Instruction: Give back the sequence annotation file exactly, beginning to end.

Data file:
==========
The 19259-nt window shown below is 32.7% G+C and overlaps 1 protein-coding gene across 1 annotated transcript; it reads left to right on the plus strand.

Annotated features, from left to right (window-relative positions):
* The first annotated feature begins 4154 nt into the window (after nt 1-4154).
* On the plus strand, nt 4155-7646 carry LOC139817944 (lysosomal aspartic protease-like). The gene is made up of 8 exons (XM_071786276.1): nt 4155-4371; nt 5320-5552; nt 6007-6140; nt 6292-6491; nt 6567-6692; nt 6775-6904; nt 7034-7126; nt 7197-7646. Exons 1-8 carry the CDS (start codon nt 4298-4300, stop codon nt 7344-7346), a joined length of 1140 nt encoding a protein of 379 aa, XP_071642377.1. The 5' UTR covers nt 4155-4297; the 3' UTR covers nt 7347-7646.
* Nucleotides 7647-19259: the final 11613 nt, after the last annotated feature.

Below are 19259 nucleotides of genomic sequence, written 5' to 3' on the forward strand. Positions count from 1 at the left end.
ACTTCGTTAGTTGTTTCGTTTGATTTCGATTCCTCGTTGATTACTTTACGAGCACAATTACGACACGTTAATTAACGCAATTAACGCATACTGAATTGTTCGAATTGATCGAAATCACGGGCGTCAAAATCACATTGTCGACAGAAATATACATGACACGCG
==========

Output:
The 19259-nt window shown below is 32.7% G+C and overlaps 1 protein-coding gene across 1 annotated transcript; it reads left to right on the plus strand.

Annotated features, from left to right (window-relative positions):
* The first annotated feature begins 4154 nt into the window (after nt 1-4154).
* On the plus strand, nt 4155-7646 carry LOC139817944 (lysosomal aspartic protease-like). The gene is made up of 8 exons (XM_071786276.1): nt 4155-4371; nt 5320-5552; nt 6007-6140; nt 6292-6491; nt 6567-6692; nt 6775-6904; nt 7034-7126; nt 7197-7646. Exons 1-8 carry the CDS (start codon nt 4298-4300, stop codon nt 7344-7346), a joined length of 1140 nt encoding a protein of 379 aa, XP_071642377.1. The 5' UTR covers nt 4155-4297; the 3' UTR covers nt 7347-7646.
* Nucleotides 7647-19259: the final 11613 nt, after the last annotated feature.

Below are 19259 nucleotides of genomic sequence, written 5' to 3' on the forward strand. Positions count from 1 at the left end.
ACTTCGTTAGTTGTTTCGTTTGATTTCGATTCCTCGTTGATTACTTTACGAGCACAATTACGACACGTTAATTAACGCAATTAACGCATACTGAATTGTTCGAATTGATCGAAATCACGGGCGTCAAAATCACATTGTCGACAGAAATATACATGACACGCG